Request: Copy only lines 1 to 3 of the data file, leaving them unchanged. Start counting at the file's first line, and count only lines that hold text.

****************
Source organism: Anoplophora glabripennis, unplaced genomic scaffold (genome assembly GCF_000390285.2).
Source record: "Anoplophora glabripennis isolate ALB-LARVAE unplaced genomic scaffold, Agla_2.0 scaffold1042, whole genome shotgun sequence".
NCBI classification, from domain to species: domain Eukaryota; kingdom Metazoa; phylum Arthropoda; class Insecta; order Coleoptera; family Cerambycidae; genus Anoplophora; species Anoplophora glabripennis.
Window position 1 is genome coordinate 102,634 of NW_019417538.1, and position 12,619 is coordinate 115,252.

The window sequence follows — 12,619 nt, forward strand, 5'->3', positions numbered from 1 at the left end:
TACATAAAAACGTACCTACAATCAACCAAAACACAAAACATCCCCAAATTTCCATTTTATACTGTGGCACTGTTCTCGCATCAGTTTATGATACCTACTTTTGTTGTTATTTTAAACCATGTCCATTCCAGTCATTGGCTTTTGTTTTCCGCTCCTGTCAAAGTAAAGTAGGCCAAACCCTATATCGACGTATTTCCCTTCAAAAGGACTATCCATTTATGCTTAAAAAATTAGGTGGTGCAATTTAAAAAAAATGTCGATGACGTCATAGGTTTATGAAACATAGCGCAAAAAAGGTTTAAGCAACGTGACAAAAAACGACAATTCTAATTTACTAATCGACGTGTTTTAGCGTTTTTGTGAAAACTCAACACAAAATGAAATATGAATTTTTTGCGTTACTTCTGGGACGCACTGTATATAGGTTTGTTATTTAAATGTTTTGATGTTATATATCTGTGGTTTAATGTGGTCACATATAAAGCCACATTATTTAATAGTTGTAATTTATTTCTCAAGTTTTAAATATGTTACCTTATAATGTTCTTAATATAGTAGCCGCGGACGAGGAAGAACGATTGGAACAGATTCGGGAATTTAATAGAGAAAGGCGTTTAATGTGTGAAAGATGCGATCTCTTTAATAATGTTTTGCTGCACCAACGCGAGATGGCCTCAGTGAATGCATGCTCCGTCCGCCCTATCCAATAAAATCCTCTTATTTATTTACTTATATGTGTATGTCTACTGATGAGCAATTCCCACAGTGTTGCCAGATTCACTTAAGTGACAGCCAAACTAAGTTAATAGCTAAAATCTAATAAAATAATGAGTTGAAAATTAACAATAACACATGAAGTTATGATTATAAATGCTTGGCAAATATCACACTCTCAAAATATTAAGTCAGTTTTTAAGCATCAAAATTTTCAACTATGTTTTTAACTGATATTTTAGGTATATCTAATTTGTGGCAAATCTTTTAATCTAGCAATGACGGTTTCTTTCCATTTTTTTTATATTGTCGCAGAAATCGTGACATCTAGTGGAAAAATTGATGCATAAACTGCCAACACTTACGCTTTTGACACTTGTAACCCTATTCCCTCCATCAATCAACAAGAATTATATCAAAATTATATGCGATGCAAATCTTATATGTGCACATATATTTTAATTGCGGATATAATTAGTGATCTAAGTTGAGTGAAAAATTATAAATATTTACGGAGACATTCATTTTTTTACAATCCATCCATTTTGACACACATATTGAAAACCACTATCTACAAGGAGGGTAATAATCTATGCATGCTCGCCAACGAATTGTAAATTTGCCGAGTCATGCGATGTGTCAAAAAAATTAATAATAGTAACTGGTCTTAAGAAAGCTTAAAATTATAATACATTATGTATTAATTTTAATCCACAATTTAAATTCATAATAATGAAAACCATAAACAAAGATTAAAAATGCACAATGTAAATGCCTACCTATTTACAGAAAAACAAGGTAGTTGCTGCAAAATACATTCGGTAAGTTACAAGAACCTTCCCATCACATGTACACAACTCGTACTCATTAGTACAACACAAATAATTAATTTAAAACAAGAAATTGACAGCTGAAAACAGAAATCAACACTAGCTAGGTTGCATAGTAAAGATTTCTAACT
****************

Source organism: Anoplophora glabripennis, unplaced genomic scaffold (genome assembly GCF_000390285.2).
Source record: "Anoplophora glabripennis isolate ALB-LARVAE unplaced genomic scaffold, Agla_2.0 scaffold1042, whole genome shotgun sequence".
NCBI classification, from domain to species: domain Eukaryota; kingdom Metazoa; phylum Arthropoda; class Insecta; order Coleoptera; family Cerambycidae; genus Anoplophora; species Anoplophora glabripennis.